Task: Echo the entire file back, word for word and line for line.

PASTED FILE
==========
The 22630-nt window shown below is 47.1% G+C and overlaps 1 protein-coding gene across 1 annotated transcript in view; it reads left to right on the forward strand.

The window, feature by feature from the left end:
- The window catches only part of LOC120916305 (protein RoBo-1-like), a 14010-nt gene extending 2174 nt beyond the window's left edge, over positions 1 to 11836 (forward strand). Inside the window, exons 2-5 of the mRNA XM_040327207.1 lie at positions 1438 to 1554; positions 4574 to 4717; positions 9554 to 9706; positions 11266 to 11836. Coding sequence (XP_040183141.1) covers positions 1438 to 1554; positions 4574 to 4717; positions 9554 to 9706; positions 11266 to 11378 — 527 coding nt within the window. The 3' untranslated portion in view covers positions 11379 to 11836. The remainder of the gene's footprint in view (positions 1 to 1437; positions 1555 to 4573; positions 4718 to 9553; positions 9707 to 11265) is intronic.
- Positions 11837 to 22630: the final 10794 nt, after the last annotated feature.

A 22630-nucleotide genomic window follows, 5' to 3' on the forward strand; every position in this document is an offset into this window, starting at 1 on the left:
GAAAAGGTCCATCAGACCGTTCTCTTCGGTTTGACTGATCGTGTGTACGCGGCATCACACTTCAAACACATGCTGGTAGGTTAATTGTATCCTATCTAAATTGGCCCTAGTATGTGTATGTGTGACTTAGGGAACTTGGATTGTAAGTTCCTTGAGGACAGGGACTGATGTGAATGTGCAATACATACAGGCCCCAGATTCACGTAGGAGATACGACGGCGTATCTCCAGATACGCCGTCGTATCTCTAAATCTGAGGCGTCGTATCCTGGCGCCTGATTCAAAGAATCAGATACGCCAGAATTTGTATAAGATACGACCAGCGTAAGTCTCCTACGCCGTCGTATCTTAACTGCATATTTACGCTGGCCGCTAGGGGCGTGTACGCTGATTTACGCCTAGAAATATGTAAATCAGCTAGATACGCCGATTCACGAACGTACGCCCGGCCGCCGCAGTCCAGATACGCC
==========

The 22630-nt window shown below is 47.1% G+C and overlaps 1 protein-coding gene across 1 annotated transcript in view; it reads left to right on the forward strand.

The window, feature by feature from the left end:
- The window catches only part of LOC120916305 (protein RoBo-1-like), a 14010-nt gene extending 2174 nt beyond the window's left edge, over positions 1 to 11836 (forward strand). Inside the window, exons 2-5 of the mRNA XM_040327207.1 lie at positions 1438 to 1554; positions 4574 to 4717; positions 9554 to 9706; positions 11266 to 11836. Coding sequence (XP_040183141.1) covers positions 1438 to 1554; positions 4574 to 4717; positions 9554 to 9706; positions 11266 to 11378 — 527 coding nt within the window. The 3' untranslated portion in view covers positions 11379 to 11836. The remainder of the gene's footprint in view (positions 1 to 1437; positions 1555 to 4573; positions 4718 to 9553; positions 9707 to 11265) is intronic.
- Positions 11837 to 22630: the final 10794 nt, after the last annotated feature.

A 22630-nucleotide genomic window follows, 5' to 3' on the forward strand; every position in this document is an offset into this window, starting at 1 on the left:
GAAAAGGTCCATCAGACCGTTCTCTTCGGTTTGACTGATCGTGTGTACGCGGCATCACACTTCAAACACATGCTGGTAGGTTAATTGTATCCTATCTAAATTGGCCCTAGTATGTGTATGTGTGACTTAGGGAACTTGGATTGTAAGTTCCTTGAGGACAGGGACTGATGTGAATGTGCAATACATACAGGCCCCAGATTCACGTAGGAGATACGACGGCGTATCTCCAGATACGCCGTCGTATCTCTAAATCTGAGGCGTCGTATCCTGGCGCCTGATTCAAAGAATCAGATACGCCAGAATTTGTATAAGATACGACCAGCGTAAGTCTCCTACGCCGTCGTATCTTAACTGCATATTTACGCTGGCCGCTAGGGGCGTGTACGCTGATTTACGCCTAGAAATATGTAAATCAGCTAGATACGCCGATTCACGAACGTACGCCCGGCCGCCGCAGTCCAGATACGCC